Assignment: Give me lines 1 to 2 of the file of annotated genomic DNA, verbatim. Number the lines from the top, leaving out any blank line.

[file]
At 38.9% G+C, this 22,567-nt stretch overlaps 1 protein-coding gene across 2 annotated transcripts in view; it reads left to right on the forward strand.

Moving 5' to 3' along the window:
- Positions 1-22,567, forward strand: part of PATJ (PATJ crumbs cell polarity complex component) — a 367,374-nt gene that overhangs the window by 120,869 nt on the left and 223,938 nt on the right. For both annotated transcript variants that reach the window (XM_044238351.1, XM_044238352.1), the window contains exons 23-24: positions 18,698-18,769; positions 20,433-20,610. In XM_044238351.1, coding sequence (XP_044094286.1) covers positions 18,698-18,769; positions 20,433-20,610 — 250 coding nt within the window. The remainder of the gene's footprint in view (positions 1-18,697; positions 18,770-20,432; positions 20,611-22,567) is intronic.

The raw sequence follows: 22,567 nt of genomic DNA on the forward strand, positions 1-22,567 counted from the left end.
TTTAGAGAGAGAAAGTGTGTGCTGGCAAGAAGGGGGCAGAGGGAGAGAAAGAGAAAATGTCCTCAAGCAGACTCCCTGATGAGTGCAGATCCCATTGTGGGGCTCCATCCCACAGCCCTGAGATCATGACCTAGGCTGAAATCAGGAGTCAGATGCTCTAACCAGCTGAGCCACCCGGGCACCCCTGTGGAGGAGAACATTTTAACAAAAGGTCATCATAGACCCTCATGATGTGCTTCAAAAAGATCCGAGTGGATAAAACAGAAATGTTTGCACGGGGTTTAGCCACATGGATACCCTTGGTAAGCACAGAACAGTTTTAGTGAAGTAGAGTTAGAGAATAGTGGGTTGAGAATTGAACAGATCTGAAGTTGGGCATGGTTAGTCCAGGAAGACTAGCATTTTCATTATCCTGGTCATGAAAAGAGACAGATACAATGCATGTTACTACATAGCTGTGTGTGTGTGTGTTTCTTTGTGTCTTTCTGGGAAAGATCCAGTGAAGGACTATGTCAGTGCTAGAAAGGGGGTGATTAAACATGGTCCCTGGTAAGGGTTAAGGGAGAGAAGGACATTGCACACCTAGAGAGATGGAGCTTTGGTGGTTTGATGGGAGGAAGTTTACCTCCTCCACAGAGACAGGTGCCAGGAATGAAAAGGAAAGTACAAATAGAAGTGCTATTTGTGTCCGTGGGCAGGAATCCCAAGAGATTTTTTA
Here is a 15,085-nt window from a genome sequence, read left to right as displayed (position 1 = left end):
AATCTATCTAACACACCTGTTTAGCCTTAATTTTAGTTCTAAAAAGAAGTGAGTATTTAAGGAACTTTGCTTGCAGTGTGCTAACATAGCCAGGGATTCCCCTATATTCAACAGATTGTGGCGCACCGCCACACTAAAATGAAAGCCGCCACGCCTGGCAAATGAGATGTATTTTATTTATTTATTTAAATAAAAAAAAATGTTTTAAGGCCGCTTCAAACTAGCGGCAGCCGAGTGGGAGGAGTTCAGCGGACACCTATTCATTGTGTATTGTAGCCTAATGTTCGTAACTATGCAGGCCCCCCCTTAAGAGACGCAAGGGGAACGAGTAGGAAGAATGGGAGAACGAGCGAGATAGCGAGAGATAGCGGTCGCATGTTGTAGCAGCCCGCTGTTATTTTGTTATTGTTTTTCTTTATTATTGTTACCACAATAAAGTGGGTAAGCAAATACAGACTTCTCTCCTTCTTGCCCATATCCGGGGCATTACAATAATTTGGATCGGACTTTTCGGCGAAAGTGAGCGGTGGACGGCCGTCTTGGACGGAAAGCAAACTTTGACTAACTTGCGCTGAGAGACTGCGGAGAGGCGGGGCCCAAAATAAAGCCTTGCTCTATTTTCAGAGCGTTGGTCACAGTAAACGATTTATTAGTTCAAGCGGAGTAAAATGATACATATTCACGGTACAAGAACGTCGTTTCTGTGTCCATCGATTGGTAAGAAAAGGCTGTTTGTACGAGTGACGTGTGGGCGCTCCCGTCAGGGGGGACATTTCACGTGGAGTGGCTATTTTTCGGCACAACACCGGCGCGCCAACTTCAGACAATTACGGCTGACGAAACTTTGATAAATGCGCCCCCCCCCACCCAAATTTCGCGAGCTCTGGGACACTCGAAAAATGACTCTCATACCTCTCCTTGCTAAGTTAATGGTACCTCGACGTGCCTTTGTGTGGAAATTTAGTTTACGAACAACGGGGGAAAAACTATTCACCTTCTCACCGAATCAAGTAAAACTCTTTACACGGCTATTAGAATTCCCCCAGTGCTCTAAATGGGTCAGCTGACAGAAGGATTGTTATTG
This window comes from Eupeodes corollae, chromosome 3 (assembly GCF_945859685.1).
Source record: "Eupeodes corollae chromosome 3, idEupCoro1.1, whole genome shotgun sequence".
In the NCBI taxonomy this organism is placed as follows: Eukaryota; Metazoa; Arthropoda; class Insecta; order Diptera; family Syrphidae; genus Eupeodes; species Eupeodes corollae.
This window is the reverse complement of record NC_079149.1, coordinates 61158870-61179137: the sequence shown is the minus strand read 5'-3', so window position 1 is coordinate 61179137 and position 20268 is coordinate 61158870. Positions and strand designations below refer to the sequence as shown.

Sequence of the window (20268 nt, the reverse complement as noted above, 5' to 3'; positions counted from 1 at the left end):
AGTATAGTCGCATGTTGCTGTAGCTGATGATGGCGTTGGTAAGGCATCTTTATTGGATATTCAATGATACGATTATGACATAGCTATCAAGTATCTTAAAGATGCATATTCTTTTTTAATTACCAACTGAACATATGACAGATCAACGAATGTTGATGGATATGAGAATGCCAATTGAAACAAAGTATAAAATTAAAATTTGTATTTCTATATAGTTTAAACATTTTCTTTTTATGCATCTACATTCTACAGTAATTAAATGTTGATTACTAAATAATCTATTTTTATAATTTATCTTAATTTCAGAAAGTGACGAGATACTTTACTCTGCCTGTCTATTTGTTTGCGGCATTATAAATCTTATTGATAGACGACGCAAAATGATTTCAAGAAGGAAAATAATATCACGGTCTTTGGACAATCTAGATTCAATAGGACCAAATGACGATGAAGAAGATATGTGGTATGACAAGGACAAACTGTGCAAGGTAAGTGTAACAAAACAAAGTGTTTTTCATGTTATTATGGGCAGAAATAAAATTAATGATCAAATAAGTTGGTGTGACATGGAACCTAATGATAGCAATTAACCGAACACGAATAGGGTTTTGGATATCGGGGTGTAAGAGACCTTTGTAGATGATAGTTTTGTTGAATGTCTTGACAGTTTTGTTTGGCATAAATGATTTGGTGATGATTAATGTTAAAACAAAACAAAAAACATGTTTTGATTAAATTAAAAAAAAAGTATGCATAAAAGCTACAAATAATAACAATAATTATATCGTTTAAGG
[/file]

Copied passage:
At 38.9% G+C, this 22,567-nt stretch overlaps 1 protein-coding gene across 2 annotated transcripts in view; it reads left to right on the forward strand.

Moving 5' to 3' along the window: